On the other team, Debra and Howard are on their way to the headquarters of the very same pet superstore. They sell about 60 different types of leads, but they’ve never thought of this before. They would be interested in a trial on a regional basis at 50 of their 220 stores with 4 per store, which works out to a sale of 200.
The other half of Lorraine’s team is meeting with a cycle superstore for their bike bag. The guy they’re talking to points out another flaw: it will interfere with pedaling the bike. Philip agrees to ride the bike through the store to prove it will work. He’s still not interested.
Lorraine is heading for her pet meeting, and she’s talking about selling 20,000 units. She thinks big. Way too big. Didn’t she learn her lesson from the guy who told her that her 400 units per week sale was way too aggressive? They’re willing to do a test of 50 units. When Lorraine calls her other team to report her failure at selling at the meeting they booked for her, she turns it around to get upset at them for struggling to sell as well. She just hopes it’s not Kate’s beauty that’s causing them distractions, so she’s apparently letting her jealousy motivate her here.
Mona and James have sold some more dog leads to a local store in Manchester.
Debra has set up a meeting, and she insists on doing the pitch so she will get credit for the sale, unconcerned that Howard still doesn’t have any sales. She admits they’re working as a team, but she still wants the credit. She does, however, finally hand over their one phone so he can start making some calls. This meeting nets a sale of 10 units.
Lorraine goes to make another pitch. The pet store owner is not interested. It’s just a cardboard box. Now that the day’s almost over, Lorraine realizes this was a poor product choice. Shouldn’t her instinct have told her that long before now?
The other half of her team is attempting to sell a cat playhouse to a city center department store, hoping to make at least one sale for the task. No luck.
Mona’s team was reasonably happy with her performance, and she found them to be cooperative.
Both of their appointments that Sir Alan set up bought nothing. They are not overly surprised.
Lorraine mostly gets support from Yasmina, but not so much from the rest of the team. Kate says it lacked some structure.
They got orders for both items from Sir Alan’s retailers.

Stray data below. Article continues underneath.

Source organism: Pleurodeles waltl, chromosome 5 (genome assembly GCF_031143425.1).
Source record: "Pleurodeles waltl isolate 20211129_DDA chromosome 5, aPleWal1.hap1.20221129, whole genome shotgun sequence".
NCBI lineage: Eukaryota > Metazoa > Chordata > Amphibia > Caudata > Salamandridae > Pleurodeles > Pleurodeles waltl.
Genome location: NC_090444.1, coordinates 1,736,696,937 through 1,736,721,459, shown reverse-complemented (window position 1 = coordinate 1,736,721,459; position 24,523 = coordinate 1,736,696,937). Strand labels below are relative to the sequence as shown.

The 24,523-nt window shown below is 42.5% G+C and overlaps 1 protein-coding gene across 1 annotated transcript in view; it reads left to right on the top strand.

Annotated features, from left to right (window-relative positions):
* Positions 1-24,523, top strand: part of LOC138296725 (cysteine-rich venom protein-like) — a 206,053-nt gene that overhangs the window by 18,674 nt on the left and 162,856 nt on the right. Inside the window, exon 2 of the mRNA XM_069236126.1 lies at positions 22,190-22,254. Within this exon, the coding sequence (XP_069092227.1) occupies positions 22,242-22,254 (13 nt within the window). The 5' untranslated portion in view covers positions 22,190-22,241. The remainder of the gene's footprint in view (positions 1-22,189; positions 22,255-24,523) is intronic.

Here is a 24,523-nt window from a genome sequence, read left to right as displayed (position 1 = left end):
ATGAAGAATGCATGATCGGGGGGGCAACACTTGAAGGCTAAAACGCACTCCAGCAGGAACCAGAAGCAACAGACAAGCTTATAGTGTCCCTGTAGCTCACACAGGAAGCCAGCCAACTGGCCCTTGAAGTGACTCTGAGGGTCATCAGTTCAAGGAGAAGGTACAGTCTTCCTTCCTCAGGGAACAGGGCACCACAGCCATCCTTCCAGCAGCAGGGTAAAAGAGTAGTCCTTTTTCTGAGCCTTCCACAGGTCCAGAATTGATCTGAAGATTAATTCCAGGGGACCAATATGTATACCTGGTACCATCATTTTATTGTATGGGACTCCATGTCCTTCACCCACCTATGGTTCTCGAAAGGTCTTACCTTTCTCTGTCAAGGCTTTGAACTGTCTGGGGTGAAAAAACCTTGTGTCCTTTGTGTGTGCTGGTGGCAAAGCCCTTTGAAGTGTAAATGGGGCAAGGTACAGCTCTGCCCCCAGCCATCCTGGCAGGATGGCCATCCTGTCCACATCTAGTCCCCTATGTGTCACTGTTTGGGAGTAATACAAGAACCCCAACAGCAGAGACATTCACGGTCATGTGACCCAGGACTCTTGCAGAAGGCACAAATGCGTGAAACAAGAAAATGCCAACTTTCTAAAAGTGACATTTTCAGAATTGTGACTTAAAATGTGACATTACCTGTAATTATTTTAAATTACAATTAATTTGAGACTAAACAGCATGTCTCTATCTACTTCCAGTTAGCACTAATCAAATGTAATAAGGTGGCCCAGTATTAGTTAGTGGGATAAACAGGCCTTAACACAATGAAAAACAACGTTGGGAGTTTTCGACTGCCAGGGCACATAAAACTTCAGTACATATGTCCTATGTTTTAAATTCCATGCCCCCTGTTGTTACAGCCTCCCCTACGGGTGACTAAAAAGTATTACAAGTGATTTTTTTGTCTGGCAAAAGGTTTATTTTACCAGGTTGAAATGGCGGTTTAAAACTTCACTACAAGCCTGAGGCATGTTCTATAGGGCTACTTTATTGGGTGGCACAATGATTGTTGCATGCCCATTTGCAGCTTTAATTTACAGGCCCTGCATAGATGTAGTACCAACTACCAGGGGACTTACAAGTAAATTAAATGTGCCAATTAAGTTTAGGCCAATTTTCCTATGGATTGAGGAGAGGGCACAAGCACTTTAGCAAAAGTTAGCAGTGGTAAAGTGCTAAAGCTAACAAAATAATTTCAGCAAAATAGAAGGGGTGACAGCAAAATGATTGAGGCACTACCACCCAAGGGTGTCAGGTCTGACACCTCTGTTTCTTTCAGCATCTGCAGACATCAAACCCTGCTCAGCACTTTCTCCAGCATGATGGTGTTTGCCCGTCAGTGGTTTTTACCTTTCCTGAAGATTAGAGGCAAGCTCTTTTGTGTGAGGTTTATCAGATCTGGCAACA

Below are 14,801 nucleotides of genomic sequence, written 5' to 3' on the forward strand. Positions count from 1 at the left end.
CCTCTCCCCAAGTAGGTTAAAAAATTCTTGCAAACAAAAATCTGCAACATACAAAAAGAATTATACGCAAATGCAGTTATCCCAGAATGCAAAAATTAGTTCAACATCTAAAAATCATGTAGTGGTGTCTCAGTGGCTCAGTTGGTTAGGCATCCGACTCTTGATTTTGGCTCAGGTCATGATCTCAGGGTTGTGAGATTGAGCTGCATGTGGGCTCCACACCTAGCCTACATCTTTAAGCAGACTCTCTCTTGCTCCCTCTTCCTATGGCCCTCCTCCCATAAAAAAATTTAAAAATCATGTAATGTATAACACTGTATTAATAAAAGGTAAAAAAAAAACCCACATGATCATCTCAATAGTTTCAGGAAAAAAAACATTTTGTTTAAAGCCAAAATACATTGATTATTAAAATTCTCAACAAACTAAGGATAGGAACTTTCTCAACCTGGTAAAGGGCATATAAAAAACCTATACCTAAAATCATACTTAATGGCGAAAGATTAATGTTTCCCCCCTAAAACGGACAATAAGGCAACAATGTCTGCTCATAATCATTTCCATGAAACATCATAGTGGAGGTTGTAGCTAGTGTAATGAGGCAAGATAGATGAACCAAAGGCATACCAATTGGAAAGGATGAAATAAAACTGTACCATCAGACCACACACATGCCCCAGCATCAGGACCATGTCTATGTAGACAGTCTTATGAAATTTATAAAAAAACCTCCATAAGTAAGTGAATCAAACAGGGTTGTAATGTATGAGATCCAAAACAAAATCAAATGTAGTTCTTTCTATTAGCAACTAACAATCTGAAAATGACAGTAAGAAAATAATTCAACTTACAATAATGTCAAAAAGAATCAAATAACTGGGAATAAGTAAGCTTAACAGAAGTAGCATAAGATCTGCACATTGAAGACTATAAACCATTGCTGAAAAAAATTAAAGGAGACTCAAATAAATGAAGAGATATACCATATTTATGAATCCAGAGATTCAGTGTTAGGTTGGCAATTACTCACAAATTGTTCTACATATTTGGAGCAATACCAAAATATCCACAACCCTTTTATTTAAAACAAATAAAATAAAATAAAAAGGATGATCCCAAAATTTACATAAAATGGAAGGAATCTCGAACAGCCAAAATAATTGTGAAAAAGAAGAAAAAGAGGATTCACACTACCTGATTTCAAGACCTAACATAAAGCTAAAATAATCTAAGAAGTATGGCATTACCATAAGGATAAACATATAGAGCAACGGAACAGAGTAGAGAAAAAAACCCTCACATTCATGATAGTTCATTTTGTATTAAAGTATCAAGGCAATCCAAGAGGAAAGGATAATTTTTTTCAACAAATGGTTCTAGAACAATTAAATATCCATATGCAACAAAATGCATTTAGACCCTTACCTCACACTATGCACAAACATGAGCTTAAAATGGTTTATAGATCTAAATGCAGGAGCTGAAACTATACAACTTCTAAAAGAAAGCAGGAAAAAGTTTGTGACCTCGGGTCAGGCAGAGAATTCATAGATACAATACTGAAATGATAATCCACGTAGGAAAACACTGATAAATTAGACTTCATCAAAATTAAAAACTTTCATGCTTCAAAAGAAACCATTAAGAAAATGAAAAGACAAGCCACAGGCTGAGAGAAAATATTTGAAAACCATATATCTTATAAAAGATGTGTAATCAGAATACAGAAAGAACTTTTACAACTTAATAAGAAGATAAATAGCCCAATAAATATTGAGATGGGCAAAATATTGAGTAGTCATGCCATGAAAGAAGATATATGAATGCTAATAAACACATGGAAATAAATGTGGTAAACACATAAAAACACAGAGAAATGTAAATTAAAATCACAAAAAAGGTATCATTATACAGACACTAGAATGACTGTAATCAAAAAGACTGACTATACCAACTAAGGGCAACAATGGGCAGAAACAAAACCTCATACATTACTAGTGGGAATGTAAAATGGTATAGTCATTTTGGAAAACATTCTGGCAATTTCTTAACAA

Empire’s total sales, all made on day two, were Â£4,501.
Ignite’s total sales were Â£1,302, despite having sold to the retailers.
Empire’s strategy was very clearly a winning one, despite Sir Alan having given them a hard time for ignoring the retailers. For their reward, they get a helicopter ride over London at sunset.
Ben, Kate, and Philip sold nothing. Lorraine sold the most, though that was mostly because she gave herself the pitch for the retailers and because the other half of the team made an appointment with the pet superstore for her.
Lorraine blames lack of urgency on the subteam for their performance.
Sir Alan questions Lorraine about the quantities she was attempting to sell, which were ridiculous.
Philip says that, if he and Kate were at the Pets At Home meeting, they would have sold more than 50 units. A chimp would have sold more for that matter.
Lorraine again brings up the lack of urgency, and says they sabotaged her so she would go in the boardroom and be sent home.
Philip and Kate will go back to the boardroom with Lorraine.
According to Philip’s application, his worst qualities are stubborn, arrogant, cocky, and a control freak.
Kate believes she’s performed consistently throughout the previous tasks, and she’s right. Unless she sticks her foot in her mouth, she’s safe.
Lorraine blames Philip and Kate’s friendship for their lack of sales. Oh, and their lack of urgency.
Philip has been fired because he won’t fit into the organization due to his attitude. Should have fired both of them, but Lorraine lives to see another day. She’s earned herself a new enemy in Kate, though, having brought up her friendship with Philip in a desperate attempt to not be sent home.